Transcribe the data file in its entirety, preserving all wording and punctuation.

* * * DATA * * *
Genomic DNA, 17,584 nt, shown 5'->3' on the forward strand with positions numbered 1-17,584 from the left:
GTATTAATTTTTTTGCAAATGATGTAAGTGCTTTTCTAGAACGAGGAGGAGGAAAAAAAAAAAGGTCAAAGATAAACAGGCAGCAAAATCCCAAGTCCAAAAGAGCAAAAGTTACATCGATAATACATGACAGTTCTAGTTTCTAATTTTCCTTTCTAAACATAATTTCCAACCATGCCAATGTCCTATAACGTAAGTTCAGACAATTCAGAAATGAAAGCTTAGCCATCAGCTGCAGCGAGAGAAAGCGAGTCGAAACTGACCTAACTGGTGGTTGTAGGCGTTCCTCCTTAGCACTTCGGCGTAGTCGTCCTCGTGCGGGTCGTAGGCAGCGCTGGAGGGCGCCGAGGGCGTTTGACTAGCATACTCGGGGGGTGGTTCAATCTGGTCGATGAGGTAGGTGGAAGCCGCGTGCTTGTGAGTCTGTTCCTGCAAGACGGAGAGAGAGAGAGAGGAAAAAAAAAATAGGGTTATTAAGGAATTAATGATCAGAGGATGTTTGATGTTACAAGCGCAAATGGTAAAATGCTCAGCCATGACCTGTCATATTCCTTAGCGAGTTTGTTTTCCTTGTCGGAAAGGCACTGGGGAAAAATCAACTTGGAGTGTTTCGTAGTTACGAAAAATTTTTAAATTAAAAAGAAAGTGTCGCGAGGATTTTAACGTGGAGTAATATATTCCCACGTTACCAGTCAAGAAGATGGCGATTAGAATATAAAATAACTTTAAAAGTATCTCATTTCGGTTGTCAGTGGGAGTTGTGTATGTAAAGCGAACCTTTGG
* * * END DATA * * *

Genomic DNA, 17,584 nt, shown 5'->3' on the forward strand with positions numbered 1-17,584 from the left:
GTATTAATTTTTTTGCAAATGATGTAAGTGCTTTTCTAGAACGAGGAGGAGGAAAAAAAAAAAGGTCAAAGATAAACAGGCAGCAAAATCCCAAGTCCAAAAGAGCAAAAGTTACATCGATAATACATGACAGTTCTAGTTTCTAATTTTCCTTTCTAAACATAATTTCCAACCATGCCAATGTCCTATAACGTAAGTTCAGACAATTCAGAAATGAAAGCTTAGCCATCAGCTGCAGCGAGAGAAAGCGAGTCGAAACTGACCTAACTGGTGGTTGTAGGCGTTCCTCCTTAGCACTTCGGCGTAGTCGTCCTCGTGCGGGTCGTAGGCAGCGCTGGAGGGCGCCGAGGGCGTTTGACTAGCATACTCGGGGGGTGGTTCAATCTGGTCGATGAGGTAGGTGGAAGCCGCGTGCTTGTGAGTCTGTTCCTGCAAGACGGAGAGAGAGAGAGAGGAAAAAAAAAATAGGGTTATTAAGGAATTAATGATCAGAGGATGTTTGATGTTACAAGCGCAAATGGTAAAATGCTCAGCCATGACCTGTCATATTCCTTAGCGAGTTTGTTTTCCTTGTCGGAAAGGCACTGGGGAAAAATCAACTTGGAGTGTTTCGTAGTTACGAAAAATTTTTAAATTAAAAAGAAAGTGTCGCGAGGATTTTAACGTGGAGTAATATATTCCCACGTTACCAGTCAAGAAGATGGCGATTAGAATATAAAATAACTTTAAAAGTATCTCATTTCGGTTGTCAGTGGGAGTTGTGTATGTAAAGCGAACCTTTGG